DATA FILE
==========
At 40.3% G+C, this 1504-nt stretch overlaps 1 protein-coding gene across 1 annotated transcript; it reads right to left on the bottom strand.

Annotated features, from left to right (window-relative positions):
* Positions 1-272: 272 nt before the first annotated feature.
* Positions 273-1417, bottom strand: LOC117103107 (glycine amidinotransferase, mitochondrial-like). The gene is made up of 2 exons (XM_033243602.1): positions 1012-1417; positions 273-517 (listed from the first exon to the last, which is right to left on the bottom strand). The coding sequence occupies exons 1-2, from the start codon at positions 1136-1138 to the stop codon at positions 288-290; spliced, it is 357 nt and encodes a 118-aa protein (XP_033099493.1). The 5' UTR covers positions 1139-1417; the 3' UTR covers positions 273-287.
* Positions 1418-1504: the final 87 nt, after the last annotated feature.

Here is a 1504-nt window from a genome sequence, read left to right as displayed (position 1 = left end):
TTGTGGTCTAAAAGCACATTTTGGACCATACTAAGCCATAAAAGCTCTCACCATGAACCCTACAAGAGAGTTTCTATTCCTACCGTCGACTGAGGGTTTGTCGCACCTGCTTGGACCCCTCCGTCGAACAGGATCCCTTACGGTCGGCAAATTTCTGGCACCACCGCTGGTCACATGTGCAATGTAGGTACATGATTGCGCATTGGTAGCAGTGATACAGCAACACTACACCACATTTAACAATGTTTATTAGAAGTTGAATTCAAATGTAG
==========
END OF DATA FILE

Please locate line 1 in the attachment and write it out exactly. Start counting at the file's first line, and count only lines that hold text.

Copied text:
At 40.3% G+C, this 1504-nt stretch overlaps 1 protein-coding gene across 1 annotated transcript; it reads right to left on the bottom strand.